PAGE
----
Thursday, October 31, 2013

Victorian Halloween Customs

Happy Halloween!

I hope you have a bewitching All Hallow's Eve.


Did you know Victorian Americans saw Halloween as a brand new holiday? A wave of Irish immigrants in the 1820's to 1840's, fleeing the potato famine, brought their Halloween traditions with them to America. The holiday was celebrated with a mixture of wholesome Victorian values and the mysticism of the spiritualist movement. Children were sent to bed and adults celebrated late into the night. Victorians downplayed the element of death, treating Halloween as a chance for merriment and matchmaking, much like our modern Valentine's Day. It wasn't until the early 1900's that Halloween became the children's holiday we celebrate today.


Divination and Spirit Contact

Divination was a popular Halloween activity for young Victorian women. The types of divination practiced had their roots in folklore and spiritualist practices. Using household items, like mirrors or apples, girls would attempt to find out who their future husband would be. 

Followers of the spiritualist movement practiced in seances where mediums tried to contact the dead. Dumb suppers were also held, in which participants ate dinner in complete silence and extra places were set to encourage the spirits of dead loved ones to sit at the table.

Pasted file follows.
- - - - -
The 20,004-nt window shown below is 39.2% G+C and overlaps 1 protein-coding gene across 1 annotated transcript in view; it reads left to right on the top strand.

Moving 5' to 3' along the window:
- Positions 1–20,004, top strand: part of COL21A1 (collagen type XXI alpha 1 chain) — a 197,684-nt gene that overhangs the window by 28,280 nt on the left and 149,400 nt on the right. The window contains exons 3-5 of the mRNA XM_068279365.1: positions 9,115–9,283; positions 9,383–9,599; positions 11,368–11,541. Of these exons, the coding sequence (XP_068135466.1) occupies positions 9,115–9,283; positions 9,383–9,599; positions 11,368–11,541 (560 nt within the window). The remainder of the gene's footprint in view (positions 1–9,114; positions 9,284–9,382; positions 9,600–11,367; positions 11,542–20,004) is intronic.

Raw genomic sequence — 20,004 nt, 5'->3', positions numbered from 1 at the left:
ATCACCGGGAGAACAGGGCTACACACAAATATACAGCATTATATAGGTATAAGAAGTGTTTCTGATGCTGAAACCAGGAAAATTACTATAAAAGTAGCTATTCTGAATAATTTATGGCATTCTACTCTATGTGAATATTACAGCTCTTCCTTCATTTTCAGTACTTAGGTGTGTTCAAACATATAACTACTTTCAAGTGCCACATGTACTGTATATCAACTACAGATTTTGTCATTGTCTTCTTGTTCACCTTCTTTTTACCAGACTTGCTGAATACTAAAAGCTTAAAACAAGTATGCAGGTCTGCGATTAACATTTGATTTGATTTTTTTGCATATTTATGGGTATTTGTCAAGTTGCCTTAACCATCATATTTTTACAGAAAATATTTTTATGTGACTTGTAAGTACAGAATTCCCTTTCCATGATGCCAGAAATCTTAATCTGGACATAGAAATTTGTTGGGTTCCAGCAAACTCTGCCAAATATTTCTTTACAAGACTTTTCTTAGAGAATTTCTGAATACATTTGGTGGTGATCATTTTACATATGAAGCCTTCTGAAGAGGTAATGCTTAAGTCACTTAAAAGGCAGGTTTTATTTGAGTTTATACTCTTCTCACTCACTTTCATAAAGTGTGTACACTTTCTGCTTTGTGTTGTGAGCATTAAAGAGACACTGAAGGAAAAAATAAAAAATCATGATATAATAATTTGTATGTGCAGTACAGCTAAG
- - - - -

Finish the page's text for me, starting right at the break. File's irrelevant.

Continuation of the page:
Matchmaking was common at Halloween parties in the Victorian era. It was partly to do with the time of year. A couple could be introduced at Halloween, come to know each other at various Christmas events and marry in the spring. Halloween parties were a chance for young people to socialize and for older relatives to scheme about their marriage prospects. Halloween was generally regarded as a holiday for unmarried adults and Victorian magazines and newspapers urged married couples to stay at home. This was probably recommended so that they wouldn't spoil the matchmaking plans of younger relatives.

Bram Stoker's Dracula (1992)

Parlour Games

Many of the Halloween activities we know today originated in the parlour games of the Victorian era. Bobbing for apples and jumping candlesticks were common activities. Dancing and singing celebrated a successful harvest. Costume parties were becoming popular and women often dressed as traditional Halloween creatures like cats and bats, usually just adding a mask to a black dress they already owned. Ghost stories were common, but they took on the romantic themes of Gothic literature which was seeing a re-emergence.  Edgar Allan Poe, Oscar Wilde, and Bram Stoker brought an eroticism to the Gothic revival movement that inspired the ghostly tales and plays performed at Victorian Halloween parties.